When it comes to soybeans, traders watch what China is doing as closely as they follow growing season weather in the U.S. The world's largest importer of soy remained in the headlines this week as questions persist about China's overall appetite for protein.
The U.S. Department of Agriculture's export sales report released Thursday raised eyebrows because China purchased a net 16.7 million bu. of old-crop soybeans last week, just three weeks before the Aug. 31 official end of the 2016-17 crop marketing year. While it's not unusual for buyers to snap up deals as old-crop supplies are flushed into the market, the pace of China's purchases flew in the face of recent news reports.
Chinese processors are reported to be awash in soybeans, facing weak profit margins that caused some to resell shipments. Still, other buyers are taking delivery, with beans from the U.S. working into the pipeline at a time of year when South American supplies usually dominate. Faced with low prices for their crop, some Brazilian growers are refusing to sell, which is opening the door for some late-season sales out of the U.S.
These last-minute purchases may not whittle down old-crop supplies much, although it appears that USDA is still too low on its forecast for sales, despite raising its projection by 40 million bu. on Aug. 10. Total sales and shipments of old-crop soybeans exceed USDA's forecast by nearly 50 million bu., but the pace of shipments also is running a little slower than average. Some of those purchases may wind up being shifted to the new crop, at least officially.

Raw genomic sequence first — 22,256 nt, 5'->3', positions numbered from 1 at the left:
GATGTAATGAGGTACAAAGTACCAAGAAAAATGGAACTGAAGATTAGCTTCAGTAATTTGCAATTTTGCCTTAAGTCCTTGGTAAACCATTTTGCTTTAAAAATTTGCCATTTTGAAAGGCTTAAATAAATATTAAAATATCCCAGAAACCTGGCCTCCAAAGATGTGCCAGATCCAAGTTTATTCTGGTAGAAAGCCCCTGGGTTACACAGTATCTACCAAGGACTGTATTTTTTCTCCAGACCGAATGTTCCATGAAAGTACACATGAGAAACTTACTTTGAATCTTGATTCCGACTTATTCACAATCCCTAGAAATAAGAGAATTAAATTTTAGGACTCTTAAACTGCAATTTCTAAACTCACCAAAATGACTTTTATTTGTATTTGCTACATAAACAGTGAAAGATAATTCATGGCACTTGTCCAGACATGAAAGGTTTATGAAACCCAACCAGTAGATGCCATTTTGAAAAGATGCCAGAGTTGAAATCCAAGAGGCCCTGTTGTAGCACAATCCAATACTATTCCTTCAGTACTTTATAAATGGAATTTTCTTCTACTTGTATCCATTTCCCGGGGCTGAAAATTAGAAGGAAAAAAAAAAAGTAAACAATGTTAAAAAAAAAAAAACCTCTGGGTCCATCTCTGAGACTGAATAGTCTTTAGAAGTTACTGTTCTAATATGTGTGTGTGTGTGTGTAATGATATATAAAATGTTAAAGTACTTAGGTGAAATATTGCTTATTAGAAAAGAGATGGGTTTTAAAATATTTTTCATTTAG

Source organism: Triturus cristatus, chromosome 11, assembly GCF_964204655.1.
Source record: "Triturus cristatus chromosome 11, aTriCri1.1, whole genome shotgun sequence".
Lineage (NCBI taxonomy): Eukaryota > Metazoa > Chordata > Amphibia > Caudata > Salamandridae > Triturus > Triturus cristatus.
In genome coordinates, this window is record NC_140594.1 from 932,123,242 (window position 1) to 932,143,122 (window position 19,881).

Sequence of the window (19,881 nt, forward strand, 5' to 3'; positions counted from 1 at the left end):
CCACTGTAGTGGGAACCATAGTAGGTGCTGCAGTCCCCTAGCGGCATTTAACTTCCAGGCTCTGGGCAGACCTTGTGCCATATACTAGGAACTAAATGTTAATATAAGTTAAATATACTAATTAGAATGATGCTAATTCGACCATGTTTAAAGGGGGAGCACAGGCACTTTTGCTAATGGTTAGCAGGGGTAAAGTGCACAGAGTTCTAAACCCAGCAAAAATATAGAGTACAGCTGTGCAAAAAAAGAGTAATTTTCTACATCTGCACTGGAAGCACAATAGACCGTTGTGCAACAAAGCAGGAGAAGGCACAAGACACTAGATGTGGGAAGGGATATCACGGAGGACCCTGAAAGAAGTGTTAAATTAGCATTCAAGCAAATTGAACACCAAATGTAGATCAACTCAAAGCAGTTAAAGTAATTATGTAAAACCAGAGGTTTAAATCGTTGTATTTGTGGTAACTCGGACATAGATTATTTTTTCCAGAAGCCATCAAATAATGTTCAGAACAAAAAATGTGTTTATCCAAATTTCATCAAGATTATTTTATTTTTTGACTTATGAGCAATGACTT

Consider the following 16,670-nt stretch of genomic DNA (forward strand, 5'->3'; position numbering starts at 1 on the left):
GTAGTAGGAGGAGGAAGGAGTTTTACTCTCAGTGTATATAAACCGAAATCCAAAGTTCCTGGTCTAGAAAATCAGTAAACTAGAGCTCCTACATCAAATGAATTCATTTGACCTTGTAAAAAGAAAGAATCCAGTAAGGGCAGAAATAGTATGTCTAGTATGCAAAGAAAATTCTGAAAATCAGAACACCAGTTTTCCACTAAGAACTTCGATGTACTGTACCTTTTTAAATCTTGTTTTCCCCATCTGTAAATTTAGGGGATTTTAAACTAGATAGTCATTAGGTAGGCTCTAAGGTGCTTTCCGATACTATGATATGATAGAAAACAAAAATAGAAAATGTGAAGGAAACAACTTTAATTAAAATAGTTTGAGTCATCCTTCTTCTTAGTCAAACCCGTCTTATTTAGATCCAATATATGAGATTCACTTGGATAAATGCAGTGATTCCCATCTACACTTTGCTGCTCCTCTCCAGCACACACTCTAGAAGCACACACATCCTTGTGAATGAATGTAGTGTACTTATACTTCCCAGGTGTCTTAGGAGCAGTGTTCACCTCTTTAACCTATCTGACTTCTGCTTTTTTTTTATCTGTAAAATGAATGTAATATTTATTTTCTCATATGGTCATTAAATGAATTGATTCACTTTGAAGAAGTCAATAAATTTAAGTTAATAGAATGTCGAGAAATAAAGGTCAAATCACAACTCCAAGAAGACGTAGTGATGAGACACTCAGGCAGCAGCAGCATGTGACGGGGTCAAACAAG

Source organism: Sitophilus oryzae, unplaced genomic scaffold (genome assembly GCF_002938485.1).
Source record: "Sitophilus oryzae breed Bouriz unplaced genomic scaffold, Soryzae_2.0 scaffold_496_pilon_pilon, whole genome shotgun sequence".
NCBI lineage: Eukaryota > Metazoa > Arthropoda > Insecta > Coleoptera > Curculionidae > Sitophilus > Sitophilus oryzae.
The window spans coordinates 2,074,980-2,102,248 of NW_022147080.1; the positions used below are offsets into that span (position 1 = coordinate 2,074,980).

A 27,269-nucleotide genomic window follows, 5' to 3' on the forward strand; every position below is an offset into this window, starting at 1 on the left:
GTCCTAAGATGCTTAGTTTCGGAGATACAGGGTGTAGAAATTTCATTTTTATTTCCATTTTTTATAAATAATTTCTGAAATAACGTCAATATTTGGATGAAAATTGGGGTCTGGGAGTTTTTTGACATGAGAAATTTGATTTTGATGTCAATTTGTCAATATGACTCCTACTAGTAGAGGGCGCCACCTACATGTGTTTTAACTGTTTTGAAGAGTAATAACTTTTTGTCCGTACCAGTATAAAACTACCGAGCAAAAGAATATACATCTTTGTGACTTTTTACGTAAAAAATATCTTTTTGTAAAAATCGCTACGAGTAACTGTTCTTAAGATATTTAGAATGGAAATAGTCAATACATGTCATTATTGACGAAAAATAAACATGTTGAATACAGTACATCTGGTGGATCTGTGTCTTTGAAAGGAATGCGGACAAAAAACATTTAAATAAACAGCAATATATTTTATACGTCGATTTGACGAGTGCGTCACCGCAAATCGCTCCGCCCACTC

That could eventually help bump up sales of 2017-18 soybeans, which are running at an eight-year low. More new deals were put on the books last week, totally 33.1 million bu., with China and “unknown” destinations taking the lion's share.
Soybean demand got more good news that helped turn the market around on Wednesday. A Chinese trade delegation signed deals to buy 140 million bu. of U.S. soybeans. As expected, some of those ceremonial purchases are beginning to turn into a reality: USDA also announced on Thursday that China purchased 6 million bu. of new-crop soybeans under its daily reporting system for large purchases. However, the deal was listed as optional origin — a bearish twist that could disappoint traders.
Corn and wheat exports were also better than expected. Total sales of corn came in at 28.9 million bu., all but 2.5 million bu. of it for new-crop corn. Sales of 2016-17 corn still look on track to beat USDA's annual forecast, although that bump could be offset by weaker ethanol demand.
Pre-harvest corn sales normally take a back seat to soybeans. This year's total is well below the strong pace of a year ago, when a smaller crop in Brazil helped kick off the 2016 selling season, which boosted corn exports to one of the best totals ever.
Wheat sales of 23.3 million bu. are keeping the early pace of business on track to top USDA's forecast for the 2017 crop, despite huge supplies flooding the world market from Russia. Most of the buyers are regular customers in Asia, the Americas and Africa.